A group of our breeding ewes
For the first time buyer
If you are a first time Border Leicester buyer and would like to have more"one on one" information - please call us and we will arrange a visit to our stud where we will explain the various opportunitites of first cross breeding. Phone 08 85 362 059.
Border/Merino First Cross
The second most populous breed of sheep in Australia comprises the ewe progeny from Border Leicester rams mated to Merino ewes (First Cross). Excellent returns are currently being received for the first cross ewe and its offspring.
Border/Merino ewes produced in this way offer the greatest overall performance when breeding meat type sheep, with a well proportioned carcase, high fertility, robust constitution and good milk production.
Another feature of the Border/Merino is its fleece of fine crossbred wool which, although not as heavy or valuable as pure Merino wool, is still an important contributor to overall financial returns from these sheep.
Border/Merino ewes are mated to shortwool rams (e.g. White Suffolks) which have an ideal carcase shape and grow rapidly to market weights. The vast majority of Australian lambs produced for meat are bred in this manner.
Border Perhaps the best description of the Border Leicester breed can most easily be given from the detailed account of a 18 month old ram.
He will stand tall and bold.. He has a wide level back, well and evenly fleshed that is firm under the hand, well sprung ribs, with a level underline.
The head is important, and indicates the presence or absence of the robustness of constitution, and the ability to grow and mature rapidly. The head should be thoroughly masculine with a well developed muzzle, and the nostrils should be wide and black.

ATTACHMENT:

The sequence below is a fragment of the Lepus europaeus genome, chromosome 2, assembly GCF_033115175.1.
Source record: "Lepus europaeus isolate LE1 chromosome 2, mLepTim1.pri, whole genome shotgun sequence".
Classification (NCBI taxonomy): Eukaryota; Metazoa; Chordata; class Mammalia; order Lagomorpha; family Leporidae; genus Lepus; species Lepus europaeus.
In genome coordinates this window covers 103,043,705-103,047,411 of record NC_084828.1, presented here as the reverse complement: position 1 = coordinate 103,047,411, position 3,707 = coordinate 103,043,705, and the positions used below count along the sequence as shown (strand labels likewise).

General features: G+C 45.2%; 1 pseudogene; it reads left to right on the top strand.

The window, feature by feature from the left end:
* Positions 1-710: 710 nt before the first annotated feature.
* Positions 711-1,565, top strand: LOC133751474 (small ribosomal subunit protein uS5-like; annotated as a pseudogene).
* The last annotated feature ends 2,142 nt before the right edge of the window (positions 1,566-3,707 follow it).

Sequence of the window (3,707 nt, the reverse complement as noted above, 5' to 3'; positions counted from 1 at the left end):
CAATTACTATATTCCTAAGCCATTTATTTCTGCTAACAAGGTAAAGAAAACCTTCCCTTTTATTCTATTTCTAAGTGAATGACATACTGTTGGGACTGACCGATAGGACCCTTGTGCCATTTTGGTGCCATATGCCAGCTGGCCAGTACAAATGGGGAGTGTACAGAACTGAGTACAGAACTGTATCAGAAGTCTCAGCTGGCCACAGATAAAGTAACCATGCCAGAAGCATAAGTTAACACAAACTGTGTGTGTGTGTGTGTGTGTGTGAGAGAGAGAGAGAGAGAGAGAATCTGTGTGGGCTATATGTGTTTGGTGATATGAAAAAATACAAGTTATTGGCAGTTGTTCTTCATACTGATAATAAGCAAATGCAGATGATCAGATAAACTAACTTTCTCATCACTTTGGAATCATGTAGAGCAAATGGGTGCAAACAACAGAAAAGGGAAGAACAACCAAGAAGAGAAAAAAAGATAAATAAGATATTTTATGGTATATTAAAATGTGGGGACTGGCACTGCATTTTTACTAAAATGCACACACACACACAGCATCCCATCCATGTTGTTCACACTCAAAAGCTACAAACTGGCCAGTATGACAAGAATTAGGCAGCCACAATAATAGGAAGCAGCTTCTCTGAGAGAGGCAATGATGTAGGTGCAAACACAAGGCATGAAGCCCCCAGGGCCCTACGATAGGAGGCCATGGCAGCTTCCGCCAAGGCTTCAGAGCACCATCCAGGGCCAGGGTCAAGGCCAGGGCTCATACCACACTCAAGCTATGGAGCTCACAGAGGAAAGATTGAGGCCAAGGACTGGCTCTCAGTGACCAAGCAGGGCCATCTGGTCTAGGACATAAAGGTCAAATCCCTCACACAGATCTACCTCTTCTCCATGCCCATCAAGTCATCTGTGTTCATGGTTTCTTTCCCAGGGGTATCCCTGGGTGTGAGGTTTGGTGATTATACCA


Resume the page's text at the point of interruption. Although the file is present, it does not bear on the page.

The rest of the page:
The eye should be clear, bold and dark, the crown smooth and clear of wool, the ears should be of good length carried at an alert angle and covered with hair.
Teeth should be regular and meet the pad, neither undershot not overshot.
The neck, tapering nicely from the head, should be strongly set at the shoulders, and the back should be long, level and well fleshed. The gigot should be well filled.
The legs must be squarely set under the body, strong with clean flat bones, covered with white hair, and free from wool. The feet should be sound and dark in colour.
The whole body should be evenly covered with white wool of even quality, densely planted and of a good length at 20cm in a mature sheep.
If the ram has all these desirable characteristics he will be evenly balanced, be able to move freely, and carry himself with style.
The description may be applied to the Border Leicester ewe, making due allowance for the difference in sex. She is, of course, sweeter and milder in countenances, and less strongly built than the ram, but she must have that size and substance which are inseparable from a sound and robust constitution.
The live weight of the mature ram will range from 125 to 150 kgs, and that of the mature ewe 80 to 100 kgs. The fleece in the case of the rams weighs from 5.4 to 9kgs, and that of females from 3.6 to 6.4kgs, grade of wool 29.25 to 32 Micron.